bEmployed: employed full-time or self-employed.
cUnderemployed: employed part-time.
dBased on the Centers for Disease Control and Prevention (CDC) guidelines for body mass index (BMI) calculations: BMI = weight (kg)/height (m2); BMI classifications = BMI ≤ 24.9 (normal or nonobese), BMI 25.0–29.9 (overweight), and BMI ≥ 30.0 (obese).
eBased on classifications [11]: normal blood pressure (systolic < 120 mm Hg and diastolic < 80 mm Hg); prehypertension (systolic 120–139 mm Hg or diastolic 80–89 mm Hg); hypertension (stage 1, systolic 140–159 mm Hg or diastolic 90–99 mm Hg, and stage 2, systolic > 160 mm Hg or diastolic > 100 mm Hg).
fIncluded participants with controlled (on medication) and uncontrolled stage 1 or stage 2 hypertension. Example: participants who were on medication(s) but have readings in the normal or prehypertension range were classified as having “controlled” or “uncontrolled” hypertension.
gDiabetic: have been told by a doctor they have diabetes and/or were taking diabetes medication(s) as verified by the medication list collected during the survey.

In the comparison analysis (see Table 4), Latinos were more likely than whites to be overweight and obese (adjusted odds ratio [AOR] = 3.9, 95% confidence interval [CI] = 2.2, 6.9). Similarly, blacks were more likely than whites to be overweight and obese (AOR = 2.1, 95% CI = 1.2, 3.5). Latinos were generally less likely to smoke, as compared to whites (AOR = 0.4, 95% CI = 0.2, 0.7). Based on objectively measured blood pressures, Latinos and blacks experienced a greater burden of elevated blood pressure readings than whites: 49% of Latinos (AOR = 1.2, 95% CI = 0.7, 2.0) and 55% of blacks (AOR = 1.4, 95% CI = 0.8, 2.4) had readings in the prehypertension and hypertension ranges.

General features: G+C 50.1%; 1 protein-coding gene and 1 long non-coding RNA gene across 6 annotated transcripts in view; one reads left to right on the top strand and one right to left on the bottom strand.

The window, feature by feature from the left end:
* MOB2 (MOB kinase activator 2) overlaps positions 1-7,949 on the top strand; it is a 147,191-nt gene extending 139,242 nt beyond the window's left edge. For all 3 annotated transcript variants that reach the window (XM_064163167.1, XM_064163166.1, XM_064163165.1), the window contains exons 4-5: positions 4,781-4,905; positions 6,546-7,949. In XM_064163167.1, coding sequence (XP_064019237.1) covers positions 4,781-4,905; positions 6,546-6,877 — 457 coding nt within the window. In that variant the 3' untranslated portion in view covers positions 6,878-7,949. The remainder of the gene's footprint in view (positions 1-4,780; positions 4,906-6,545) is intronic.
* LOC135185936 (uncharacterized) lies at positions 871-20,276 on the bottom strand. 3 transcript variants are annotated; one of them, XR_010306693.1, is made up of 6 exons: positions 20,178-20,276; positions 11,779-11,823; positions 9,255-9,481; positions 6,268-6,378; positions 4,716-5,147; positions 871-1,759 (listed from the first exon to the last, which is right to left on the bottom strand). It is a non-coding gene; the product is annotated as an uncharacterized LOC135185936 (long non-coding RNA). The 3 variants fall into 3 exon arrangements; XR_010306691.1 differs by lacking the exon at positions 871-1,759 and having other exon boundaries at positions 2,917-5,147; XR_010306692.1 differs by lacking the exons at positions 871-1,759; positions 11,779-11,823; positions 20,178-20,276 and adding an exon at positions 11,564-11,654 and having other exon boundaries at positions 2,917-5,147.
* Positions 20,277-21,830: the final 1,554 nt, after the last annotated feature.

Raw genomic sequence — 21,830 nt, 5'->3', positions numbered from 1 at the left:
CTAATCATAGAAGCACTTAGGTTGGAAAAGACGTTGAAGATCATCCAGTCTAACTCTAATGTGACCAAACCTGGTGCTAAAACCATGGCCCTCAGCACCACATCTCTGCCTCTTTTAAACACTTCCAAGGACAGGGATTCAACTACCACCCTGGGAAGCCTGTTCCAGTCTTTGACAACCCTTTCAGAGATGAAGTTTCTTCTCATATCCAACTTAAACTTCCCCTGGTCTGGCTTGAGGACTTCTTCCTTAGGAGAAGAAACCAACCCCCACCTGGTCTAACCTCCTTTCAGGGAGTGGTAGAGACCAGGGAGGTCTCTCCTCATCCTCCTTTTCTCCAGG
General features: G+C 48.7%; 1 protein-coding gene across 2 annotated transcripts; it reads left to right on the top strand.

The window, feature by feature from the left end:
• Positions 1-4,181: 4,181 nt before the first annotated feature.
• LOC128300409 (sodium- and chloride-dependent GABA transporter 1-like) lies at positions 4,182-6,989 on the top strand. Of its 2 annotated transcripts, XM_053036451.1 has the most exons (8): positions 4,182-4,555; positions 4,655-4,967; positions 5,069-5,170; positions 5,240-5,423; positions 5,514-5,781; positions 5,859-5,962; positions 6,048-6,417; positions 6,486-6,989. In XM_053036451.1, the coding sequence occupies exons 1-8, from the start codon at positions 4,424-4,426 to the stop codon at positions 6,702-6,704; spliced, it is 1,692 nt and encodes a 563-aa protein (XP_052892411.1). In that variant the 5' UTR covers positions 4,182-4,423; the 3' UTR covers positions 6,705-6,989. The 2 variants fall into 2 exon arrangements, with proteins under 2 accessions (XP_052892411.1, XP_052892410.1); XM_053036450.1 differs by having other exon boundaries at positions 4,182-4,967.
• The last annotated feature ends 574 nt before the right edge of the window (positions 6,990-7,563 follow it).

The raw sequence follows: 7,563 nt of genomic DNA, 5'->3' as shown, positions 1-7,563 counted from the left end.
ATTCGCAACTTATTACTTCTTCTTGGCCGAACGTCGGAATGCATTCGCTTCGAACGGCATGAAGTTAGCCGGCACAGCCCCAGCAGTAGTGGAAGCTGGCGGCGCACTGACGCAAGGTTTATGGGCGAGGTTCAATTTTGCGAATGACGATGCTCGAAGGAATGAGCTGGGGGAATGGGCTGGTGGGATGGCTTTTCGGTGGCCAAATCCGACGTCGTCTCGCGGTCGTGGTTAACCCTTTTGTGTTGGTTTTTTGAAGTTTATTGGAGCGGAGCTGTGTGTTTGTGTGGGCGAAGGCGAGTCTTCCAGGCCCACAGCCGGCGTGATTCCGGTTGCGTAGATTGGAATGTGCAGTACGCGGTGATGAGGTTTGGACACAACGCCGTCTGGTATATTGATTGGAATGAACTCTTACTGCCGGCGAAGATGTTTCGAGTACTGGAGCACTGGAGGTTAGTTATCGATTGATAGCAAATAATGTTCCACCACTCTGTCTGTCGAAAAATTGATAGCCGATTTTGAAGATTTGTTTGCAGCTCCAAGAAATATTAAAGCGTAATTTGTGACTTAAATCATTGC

White (referent) (%)Latino Black Asian/PI
(%)Crude odds ratio COR (95% CI)Adjusted odds ratio AOR (95% CI) (%)Crude odds ratio COR (95% CI)Adjusted odds ratio AOR (95% CI) (%)Crude odds ratio COR (95% CI)Adjusted odds ratio AOR (95% CI)

Total77 (11)241 (36)287 (42)72 (11)
Health indicators
 BMI (measured)b